The politics of the “new evangelicals”: Rethinking abortion and gay marriage: Marcia Pally
9 February 2013 - ABC Religion and Ethics
In 2005, no less a publication than Christianity Today wrote, "George W. Bush is not Lord ... The American flag is not the Cross. The Pledge of Allegiance is not the Creed. 'God Bless America' is not Doxology." For Christianity Today to have so declared must mean that someone at the time indeed did think all those things - and in fact, that the religious right in the United...
Issues of Scale: SMEs and Sustainability Report Assurance: Amir Ghandar
6 February 2013 - Pro Bono Australia: News
Industry associations can play a pivotal role in driving the uptake of sustainability practices says policy advisor Amir Ghandar from CPA Australia.
While the impacts differ, the principles that underpin sustainable management, and sustainability reporting are equally applicable to organisations of all sizes. Whether you’re dealing with a medium sized business or a very large...
UK move spurs new Greens push for gay marriage: Stephanie Peatling
6 February 2013 - The Sydney Morning Herald,
The Greens will introduce an updated marriage equality bill into the Senate after the British House of Commons voted in favour of extending equal marriage rights to gay and lesbian couples.
The bill was passed on Tuesday in London after the Conservative Prime Minister, David Cameron, allowed his MPs a conscience vote.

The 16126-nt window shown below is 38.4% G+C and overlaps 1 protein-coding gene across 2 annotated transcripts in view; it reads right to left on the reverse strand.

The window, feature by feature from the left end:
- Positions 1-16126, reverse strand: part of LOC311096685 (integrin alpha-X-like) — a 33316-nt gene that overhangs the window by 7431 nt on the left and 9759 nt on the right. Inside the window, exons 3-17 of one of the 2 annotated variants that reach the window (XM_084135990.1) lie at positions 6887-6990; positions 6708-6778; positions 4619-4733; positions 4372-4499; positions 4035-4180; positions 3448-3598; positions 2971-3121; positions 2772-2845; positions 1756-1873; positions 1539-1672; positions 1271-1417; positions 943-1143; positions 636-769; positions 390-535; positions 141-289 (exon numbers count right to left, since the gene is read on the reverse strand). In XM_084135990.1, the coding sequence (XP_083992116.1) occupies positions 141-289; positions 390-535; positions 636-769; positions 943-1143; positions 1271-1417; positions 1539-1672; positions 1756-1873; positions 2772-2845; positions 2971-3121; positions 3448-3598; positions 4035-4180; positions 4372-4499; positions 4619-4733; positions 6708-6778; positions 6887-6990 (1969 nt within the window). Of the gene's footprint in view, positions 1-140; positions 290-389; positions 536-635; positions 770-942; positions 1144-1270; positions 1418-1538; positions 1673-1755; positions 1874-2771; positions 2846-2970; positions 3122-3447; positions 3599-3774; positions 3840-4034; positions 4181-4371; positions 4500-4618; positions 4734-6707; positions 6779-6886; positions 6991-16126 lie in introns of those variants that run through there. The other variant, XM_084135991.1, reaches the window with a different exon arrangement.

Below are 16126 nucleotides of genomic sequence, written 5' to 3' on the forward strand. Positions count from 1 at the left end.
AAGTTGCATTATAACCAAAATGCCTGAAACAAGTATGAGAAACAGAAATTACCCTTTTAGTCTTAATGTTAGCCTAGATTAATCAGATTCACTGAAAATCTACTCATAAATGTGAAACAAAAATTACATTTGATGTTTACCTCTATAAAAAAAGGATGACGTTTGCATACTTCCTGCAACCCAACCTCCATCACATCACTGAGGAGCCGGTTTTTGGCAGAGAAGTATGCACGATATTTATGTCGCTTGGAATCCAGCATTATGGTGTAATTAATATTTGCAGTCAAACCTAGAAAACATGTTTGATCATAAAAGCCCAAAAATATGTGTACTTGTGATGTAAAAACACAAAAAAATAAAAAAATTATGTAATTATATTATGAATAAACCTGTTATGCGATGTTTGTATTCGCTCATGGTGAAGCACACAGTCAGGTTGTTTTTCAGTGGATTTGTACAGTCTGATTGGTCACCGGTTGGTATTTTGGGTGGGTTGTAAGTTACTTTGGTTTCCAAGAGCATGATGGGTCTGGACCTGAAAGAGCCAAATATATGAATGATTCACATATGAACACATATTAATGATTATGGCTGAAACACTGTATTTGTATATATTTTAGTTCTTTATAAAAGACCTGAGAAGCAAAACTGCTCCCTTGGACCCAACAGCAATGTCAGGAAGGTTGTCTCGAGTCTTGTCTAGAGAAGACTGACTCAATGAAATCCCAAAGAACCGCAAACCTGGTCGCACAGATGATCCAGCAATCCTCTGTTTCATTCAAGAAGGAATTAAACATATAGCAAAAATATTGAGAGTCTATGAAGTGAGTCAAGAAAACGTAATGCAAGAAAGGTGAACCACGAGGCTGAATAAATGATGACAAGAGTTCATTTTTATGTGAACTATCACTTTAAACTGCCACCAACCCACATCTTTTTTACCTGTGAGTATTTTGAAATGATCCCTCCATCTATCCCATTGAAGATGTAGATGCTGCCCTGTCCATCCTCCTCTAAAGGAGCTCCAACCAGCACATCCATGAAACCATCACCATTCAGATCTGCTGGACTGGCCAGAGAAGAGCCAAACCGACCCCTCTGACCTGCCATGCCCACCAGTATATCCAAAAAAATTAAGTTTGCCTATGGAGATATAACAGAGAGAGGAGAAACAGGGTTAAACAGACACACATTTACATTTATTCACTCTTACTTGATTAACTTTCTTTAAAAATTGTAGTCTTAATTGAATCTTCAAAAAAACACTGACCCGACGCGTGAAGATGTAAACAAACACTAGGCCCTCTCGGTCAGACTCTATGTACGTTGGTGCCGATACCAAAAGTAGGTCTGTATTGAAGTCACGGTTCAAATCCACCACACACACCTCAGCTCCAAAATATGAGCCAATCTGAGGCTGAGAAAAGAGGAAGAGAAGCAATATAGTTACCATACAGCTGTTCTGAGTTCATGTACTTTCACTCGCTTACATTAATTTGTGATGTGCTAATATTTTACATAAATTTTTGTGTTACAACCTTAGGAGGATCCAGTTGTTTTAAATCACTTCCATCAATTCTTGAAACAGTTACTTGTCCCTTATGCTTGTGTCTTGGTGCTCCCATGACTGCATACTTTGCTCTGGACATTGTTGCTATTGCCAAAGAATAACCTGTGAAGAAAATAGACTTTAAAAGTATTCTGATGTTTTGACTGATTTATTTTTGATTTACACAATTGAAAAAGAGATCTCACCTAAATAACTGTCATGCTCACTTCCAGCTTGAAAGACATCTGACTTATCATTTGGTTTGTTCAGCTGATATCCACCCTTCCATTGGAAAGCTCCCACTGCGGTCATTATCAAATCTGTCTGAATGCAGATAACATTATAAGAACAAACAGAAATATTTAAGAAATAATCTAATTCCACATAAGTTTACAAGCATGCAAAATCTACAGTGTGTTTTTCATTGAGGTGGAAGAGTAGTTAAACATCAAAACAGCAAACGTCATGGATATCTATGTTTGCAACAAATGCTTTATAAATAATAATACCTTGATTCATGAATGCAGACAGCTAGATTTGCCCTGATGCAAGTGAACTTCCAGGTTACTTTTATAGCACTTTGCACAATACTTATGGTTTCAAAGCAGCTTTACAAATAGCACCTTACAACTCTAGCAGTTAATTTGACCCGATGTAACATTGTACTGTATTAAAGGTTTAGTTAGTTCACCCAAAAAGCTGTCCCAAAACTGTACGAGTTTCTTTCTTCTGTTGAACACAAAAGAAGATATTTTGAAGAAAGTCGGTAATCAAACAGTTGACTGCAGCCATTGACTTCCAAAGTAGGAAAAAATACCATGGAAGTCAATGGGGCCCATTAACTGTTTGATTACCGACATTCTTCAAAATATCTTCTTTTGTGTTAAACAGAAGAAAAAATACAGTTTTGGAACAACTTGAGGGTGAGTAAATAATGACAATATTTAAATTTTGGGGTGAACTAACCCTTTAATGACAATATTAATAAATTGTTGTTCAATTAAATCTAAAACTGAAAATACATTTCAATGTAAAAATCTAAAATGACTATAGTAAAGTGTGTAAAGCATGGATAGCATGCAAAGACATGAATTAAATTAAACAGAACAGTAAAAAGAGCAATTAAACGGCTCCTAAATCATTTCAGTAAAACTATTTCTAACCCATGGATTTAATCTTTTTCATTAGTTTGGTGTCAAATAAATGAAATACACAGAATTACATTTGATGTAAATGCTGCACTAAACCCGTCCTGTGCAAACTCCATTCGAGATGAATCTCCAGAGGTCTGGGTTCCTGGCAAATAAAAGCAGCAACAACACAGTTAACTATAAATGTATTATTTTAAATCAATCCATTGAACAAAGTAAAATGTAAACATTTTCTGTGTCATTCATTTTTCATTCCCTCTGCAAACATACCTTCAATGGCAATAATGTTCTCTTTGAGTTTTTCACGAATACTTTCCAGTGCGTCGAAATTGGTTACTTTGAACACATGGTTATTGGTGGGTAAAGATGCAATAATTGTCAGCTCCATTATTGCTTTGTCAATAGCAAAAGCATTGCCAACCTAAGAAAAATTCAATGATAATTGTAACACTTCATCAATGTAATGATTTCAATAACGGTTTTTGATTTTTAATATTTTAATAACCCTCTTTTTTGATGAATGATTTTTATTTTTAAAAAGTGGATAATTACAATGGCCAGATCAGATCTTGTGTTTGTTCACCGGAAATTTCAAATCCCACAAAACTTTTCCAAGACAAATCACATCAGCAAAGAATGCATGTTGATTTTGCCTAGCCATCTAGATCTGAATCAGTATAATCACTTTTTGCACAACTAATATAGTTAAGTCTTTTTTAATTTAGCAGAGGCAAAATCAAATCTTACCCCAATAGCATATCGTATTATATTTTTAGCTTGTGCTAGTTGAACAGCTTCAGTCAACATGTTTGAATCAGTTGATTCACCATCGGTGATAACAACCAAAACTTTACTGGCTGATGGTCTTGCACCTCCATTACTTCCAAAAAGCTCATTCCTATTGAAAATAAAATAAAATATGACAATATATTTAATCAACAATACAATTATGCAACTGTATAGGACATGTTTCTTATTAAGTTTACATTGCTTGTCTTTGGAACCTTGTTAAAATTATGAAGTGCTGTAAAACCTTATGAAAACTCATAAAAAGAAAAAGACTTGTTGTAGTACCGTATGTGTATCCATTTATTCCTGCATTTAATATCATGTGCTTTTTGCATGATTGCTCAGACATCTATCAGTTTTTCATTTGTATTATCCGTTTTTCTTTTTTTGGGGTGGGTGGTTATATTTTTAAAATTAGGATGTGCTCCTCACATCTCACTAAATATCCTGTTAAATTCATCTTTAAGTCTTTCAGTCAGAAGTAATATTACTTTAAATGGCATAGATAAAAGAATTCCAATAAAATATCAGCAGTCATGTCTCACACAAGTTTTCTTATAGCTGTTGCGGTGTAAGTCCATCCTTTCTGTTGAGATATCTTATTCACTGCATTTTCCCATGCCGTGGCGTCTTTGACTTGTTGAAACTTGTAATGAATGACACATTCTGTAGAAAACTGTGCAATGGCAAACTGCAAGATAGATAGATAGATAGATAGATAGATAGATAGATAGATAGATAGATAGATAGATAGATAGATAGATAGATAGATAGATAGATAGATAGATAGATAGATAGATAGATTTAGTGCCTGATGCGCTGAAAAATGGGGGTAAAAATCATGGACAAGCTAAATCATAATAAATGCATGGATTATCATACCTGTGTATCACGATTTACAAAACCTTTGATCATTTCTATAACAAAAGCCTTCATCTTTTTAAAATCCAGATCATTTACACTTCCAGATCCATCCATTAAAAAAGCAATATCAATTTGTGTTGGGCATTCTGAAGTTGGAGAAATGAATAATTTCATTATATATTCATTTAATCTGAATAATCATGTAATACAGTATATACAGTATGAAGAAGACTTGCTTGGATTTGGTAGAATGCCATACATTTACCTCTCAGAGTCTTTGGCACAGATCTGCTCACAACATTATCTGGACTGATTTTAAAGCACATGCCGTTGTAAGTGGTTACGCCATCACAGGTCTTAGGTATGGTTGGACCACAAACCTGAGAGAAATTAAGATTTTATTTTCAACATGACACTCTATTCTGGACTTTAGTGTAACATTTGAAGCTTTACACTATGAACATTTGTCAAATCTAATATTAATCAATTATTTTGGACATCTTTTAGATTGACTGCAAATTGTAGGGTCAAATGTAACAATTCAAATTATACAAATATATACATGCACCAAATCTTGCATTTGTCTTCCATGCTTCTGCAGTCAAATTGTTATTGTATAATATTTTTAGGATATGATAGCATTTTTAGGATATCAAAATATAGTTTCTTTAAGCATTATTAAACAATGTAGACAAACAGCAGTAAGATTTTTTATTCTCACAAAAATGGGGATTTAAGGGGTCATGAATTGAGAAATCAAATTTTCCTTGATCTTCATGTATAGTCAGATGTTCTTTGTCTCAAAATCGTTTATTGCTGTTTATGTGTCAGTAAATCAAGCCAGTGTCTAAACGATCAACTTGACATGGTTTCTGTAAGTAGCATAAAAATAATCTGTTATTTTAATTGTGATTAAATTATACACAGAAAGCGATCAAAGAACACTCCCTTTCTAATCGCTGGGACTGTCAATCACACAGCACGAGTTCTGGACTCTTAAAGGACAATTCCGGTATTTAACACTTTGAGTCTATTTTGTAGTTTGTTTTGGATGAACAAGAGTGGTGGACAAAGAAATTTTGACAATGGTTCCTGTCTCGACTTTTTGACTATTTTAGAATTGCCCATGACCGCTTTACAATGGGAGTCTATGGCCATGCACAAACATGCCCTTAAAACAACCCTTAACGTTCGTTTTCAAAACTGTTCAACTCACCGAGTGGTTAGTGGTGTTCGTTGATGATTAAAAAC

What some powerful businessmen say about women in leadership: Angela Priestley
7 February 2013 - Women’s Agenda
Attending an event put on by a women's networking group, you don't always expect a strong male presence, or even for the few men who do attend to dominate much of the discussion.
No places for children in ethics classes: Amy McNeilage
14 February 2013 - Sydney Morning Herald
CHILDREN are being turned away from ethics classes in public schools because there are not enough volunteers or funding to meet demand.
Schools such as Gosford Public School on the central coast can offer classes only to those attending non-scripture classes. The school has no space to allow children learning scripture to opt out and study ethics.
The Way of the Agnostic Gary Gutting
20 January 2013 - The New York Times: Opinionator
Two of Simon Critchley’s recent Stone columns, “Why I Love Mormonism” and “The Freedom of Faith,” offer much-needed reflections, sympathetic but critical, on particular religions. Such reflections are important because religions occupy an ambivalent position in our world.
The moral molecule: Samar Halarnkar
24 January 2013 - The Wall Street Journal: Livemint
The hormone oxytocin is regarded as an elixir for love and happiness. But a dark side is emerging